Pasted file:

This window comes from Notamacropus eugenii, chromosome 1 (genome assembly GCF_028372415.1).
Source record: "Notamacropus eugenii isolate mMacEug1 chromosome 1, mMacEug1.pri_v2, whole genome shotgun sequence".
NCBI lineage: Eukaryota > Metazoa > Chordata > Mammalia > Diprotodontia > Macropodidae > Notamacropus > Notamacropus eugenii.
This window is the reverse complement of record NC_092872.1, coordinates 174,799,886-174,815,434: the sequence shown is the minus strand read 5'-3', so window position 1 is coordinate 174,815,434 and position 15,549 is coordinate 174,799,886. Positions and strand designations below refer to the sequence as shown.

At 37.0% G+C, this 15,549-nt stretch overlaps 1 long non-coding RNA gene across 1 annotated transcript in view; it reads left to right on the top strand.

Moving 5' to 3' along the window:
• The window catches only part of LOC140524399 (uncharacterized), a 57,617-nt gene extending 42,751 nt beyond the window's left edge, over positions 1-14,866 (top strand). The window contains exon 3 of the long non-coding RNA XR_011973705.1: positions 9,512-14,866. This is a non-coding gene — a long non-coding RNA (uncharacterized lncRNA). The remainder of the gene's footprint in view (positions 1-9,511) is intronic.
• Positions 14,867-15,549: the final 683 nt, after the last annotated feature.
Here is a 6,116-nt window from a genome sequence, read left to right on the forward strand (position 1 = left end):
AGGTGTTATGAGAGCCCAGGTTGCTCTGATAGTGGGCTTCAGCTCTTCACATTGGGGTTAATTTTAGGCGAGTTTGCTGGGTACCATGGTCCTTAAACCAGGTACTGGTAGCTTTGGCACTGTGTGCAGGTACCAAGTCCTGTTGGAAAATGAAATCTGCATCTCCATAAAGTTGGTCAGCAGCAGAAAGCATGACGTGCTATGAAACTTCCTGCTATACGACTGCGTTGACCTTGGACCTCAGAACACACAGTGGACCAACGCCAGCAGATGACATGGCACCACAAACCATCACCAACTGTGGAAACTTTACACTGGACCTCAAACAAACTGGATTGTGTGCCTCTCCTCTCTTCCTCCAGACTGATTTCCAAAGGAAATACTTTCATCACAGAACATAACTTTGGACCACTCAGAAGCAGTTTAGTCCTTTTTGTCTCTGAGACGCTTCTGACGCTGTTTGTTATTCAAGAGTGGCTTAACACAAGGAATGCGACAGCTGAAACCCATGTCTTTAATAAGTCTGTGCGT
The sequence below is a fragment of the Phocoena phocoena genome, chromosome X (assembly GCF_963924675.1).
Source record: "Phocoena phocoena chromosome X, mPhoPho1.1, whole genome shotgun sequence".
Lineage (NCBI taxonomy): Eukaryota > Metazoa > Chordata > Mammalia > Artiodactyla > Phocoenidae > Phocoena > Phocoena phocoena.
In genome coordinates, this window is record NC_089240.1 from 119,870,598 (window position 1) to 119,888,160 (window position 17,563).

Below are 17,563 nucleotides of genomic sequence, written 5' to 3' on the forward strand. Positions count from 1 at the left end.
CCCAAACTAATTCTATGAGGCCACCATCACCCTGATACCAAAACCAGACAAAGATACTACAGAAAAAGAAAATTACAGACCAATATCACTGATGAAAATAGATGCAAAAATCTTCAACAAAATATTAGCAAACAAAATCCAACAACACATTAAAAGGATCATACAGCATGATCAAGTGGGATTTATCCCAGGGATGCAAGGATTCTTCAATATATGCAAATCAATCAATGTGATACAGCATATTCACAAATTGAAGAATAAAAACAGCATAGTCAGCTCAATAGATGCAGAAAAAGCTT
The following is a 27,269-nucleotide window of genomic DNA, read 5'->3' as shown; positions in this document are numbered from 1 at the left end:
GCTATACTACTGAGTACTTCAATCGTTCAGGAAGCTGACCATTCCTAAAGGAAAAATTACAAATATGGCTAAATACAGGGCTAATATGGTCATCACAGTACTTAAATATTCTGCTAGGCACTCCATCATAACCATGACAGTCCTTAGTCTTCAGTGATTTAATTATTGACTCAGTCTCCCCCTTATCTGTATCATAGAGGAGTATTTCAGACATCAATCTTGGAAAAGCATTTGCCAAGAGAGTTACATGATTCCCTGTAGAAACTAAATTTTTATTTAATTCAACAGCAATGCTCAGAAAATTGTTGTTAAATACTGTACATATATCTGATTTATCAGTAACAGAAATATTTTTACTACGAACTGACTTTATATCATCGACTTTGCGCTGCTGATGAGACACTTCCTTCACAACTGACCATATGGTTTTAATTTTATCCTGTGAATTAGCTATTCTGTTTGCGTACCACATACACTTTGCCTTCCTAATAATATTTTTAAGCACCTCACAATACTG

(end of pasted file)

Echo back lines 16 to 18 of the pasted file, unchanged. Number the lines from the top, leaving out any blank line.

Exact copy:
CCCAAACTAATTCTATGAGGCCACCATCACCCTGATACCAAAACCAGACAAAGATACTACAGAAAAAGAAAATTACAGACCAATATCACTGATGAAAATAGATGCAAAAATCTTCAACAAAATATTAGCAAACAAAATCCAACAACACATTAAAAGGATCATACAGCATGATCAAGTGGGATTTATCCCAGGGATGCAAGGATTCTTCAATATATGCAAATCAATCAATGTGATACAGCATATTCACAAATTGAAGAATAAAAACAGCATAGTCAGCTCAATAGATGCAGAAAAAGCTT
The following is a 27,269-nucleotide window of genomic DNA, read 5'->3' as shown; positions in this document are numbered from 1 at the left end:
GCTATACTACTGAGTACTTCAATCGTTCAGGAAGCTGACCATTCCTAAAGGAAAAATTACAAATATGGCTAAATACAGGGCTAATATGGTCATCACAGTACTTAAATATTCTGCTAGGCACTCCATCATAACCATGACAGTCCTTAGTCTTCAGTGATTTAATTATTGACTCAGTCTCCCCCTTATCTGTATCATAGAGGAGTATTTCAGACATCAATCTTGGAAAAGCATTTGCCAAGAGAGTTACATGATTCCCTGTAGAAACTAAATTTTTATTTAATTCAACAGCAATGCTCAGAAAATTGTTGTTAAATACTGTACATATATCTGATTTATCAGTAACAGAAATATTTTTACTACGAACTGACTTTATATCATCGACTTTGCGCTGCTGATGAGACACTTCCTTCACAACTGACCATATGGTTTTAATTTTATCCTGTGAATTAGCTATTCTGTTTGCGTACCACATACACTTTGCCTTCCTAATAATATTTTTAAGCACCTCACAATACTG